Tax law change may provide fair breeze.

Was it only yesterday that the single-minded pursuit of capital gains was the raison d'etre of every investment advisor? Price appreciation was the low hanging fruit in Wall Street's garden, easy to reap and tax efficient; a "conservative" expectation for investment returns was 15% a year.

Remember? In those banquet days of pleasant memory, dividends were like parsley on a boiled potato-a nice touch, but little observed and seldom discussed.

But now that we've entered our fourth year of capital gains famine, it seems the American investor's appetite may be changing. Or at least financial writers think it has. How else to explain the carloads of toner spent on the Bush administration's announcement that double taxation of corporate dividends is "bad policy"? Three years ago we wouldn't have cared, but now every dividend tax headline grabs our attention, doesn't it?

I am sure you have read more than you care to about whether or not a dividend tax cut is a sop to the rich, whether it is merely a bargaining chip to be traded in Congress for accelerated income tax cuts and an end to the "death tax," and how ridiculously complicated the capital gains tax cut, buried in the Administration's white paper, is. So we won't go there, if that's OK with you. If they eliminate the tax on dividends, great. If they cut it in half or otherwise reduce it, that's fine, too. As to its chances of passage, your guess is as good as mine.

What is more interesting, I think, and potentially more profitable if we get it right, is the apparent rising interest on the part of investors in receiving a goodly percentage of their expected returns upfront in cash. This very month the U.S. stock market celebrates, if that's the right word, three long years in the trenches. Yet, except for a flurry of enthusiasm in early January, there is still little evidence that the tide of battle is turning in favor of those hoping for a resumption of price appreciation. Rather, my non-scientific examination of what's doing well in the marketplace suggests to me a growing investor preference for equities with a decent yield.

Income's New Respectability

Interestingly, I have recently observed market-beating price performance in stocks whose dividends would not qualify for income tax exclusion under the much-heralded proposals, as well as in those that would benefit. I suspect that battle-weary investors, thirsting for some positive returns, and their advisors, eager for some good news to report from the front, have started to notice two things. One, that a single-digit upfront cash return, while not the 15% they recently considered a birthright, looks pretty attractive next to three straight years of dashed hopes. Two, that stocks with yields have actually been appreciating even in a down market. With a little luck, one with enough optimism left to think he might get lucky may muse, "Maybe I could parlay a little cash income and a little appreciation into (can I hazard the words?) a double-digit return!" Sure gets my interest!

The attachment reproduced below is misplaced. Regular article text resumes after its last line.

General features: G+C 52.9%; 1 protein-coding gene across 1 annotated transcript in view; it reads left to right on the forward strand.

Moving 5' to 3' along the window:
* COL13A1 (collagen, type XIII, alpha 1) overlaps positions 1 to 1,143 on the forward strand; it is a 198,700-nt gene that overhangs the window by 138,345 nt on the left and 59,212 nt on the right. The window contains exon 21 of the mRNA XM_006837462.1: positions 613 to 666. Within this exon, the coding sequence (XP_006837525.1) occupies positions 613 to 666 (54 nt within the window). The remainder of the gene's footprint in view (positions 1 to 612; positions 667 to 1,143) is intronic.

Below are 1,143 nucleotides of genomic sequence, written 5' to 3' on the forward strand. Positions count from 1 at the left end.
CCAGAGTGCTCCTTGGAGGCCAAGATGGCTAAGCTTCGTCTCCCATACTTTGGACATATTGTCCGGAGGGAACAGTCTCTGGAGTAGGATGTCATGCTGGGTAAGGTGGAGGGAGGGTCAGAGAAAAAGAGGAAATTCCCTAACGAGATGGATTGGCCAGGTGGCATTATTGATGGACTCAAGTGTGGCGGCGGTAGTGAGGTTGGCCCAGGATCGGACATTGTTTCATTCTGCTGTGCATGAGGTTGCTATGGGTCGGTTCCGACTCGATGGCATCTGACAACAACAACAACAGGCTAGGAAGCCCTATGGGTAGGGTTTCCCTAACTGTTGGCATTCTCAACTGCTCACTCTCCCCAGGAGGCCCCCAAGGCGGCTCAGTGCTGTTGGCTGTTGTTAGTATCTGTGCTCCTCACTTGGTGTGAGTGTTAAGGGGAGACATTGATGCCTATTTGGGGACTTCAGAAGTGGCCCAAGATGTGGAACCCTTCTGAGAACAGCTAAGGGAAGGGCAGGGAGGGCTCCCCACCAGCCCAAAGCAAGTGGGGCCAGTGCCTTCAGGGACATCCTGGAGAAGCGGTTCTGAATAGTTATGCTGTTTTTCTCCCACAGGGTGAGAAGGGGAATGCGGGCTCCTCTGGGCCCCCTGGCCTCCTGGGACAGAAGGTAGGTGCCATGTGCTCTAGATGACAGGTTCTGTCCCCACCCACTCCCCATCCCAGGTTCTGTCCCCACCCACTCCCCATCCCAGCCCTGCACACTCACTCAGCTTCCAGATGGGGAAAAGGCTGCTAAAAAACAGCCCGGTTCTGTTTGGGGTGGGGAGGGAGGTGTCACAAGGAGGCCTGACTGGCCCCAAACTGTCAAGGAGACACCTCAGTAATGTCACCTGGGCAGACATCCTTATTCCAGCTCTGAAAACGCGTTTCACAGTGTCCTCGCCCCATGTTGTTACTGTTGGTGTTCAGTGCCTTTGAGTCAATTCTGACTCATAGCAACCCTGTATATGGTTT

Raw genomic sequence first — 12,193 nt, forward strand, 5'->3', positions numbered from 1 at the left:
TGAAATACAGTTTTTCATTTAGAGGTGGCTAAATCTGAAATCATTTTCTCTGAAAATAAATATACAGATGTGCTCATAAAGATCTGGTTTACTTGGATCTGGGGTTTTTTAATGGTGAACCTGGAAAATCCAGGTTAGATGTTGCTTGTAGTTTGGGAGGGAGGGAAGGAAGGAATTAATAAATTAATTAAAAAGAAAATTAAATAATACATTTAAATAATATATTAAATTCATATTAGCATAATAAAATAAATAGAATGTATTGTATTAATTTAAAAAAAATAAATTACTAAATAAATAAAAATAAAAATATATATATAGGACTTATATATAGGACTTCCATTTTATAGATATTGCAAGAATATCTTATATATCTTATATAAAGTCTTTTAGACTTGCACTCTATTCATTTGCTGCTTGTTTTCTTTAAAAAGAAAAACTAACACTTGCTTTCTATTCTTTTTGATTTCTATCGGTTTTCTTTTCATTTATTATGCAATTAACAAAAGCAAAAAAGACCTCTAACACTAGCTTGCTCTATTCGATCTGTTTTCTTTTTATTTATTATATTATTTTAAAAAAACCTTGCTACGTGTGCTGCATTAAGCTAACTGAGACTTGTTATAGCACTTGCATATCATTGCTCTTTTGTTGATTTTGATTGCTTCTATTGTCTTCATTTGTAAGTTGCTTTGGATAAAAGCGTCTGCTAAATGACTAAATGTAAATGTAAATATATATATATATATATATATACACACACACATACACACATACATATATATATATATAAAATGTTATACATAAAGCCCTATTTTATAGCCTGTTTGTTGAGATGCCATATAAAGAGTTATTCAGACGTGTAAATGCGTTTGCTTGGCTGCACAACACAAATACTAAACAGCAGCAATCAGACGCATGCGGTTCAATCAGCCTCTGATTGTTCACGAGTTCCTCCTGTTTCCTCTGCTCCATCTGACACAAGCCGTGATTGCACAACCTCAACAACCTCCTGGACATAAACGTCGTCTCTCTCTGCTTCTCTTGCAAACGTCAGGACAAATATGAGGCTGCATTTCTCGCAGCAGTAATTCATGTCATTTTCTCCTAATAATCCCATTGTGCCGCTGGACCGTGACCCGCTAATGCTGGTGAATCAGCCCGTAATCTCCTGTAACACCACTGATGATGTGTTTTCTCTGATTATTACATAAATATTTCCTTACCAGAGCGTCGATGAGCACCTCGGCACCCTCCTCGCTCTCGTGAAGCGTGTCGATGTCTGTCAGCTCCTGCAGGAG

It appears to have gotten Bill Gates' interest, too. Some years ago, young Bill set out to make his fortune doing what nobody else wanted to do (Windows), and he made a rather good go of it from most accounts. When he took his little enterprise public, the world beat a path to his stock, making him one of the richest men in the world. But even Microsoft's shares got sucked into the bear market whirlpool, their value plunging by two-thirds in a single year (2000) and not making much headway since then. So, probably feeling a little needy in the wake of this diminution, Mr. Gates this year announced the company's first-ever cash dividend, $150 million of it to himself and 8 cents a share to the rest of the fan club. His politics may differ from the current crowd in Washington, D.C., but if the dividend exclusion should pass as proposed, something like $60 million won't have to make the trip to our capital from the other Washington.

Just since MSFT's first-ever dividend announcement, the share price has fallen more than 10%, along with the rest of the market. Maybe, just maybe, a 0.16% yield doesn't offer much support. Then there's the usual business about paying a dividend, meaning that management has no better uses for the cash, so the company's growth rate is headed south and will probably take the P/E ratio south with it. So is there a yield level that does provide price support? And can a company pay a decent dividend and still grow?

As we know, the dividend yield for the S&P 500 is a less-than-thrilling 1.8%, though it must be admitted that this is about 50% more than one receives from a money market fund for hosting his cash reserves these days. If something like half of the companies in the index pay no dividends at all, we could imply that the average cash yield for dividend-paying stocks is more like 3.6%. A recent report from Standard & Poor's indicates that last year the shares not paying dividends fell in price by 30.3%, while those sharing at least some cash with owners declined only 13.5%. Sure, one swallow does not a summer make, and yet ...

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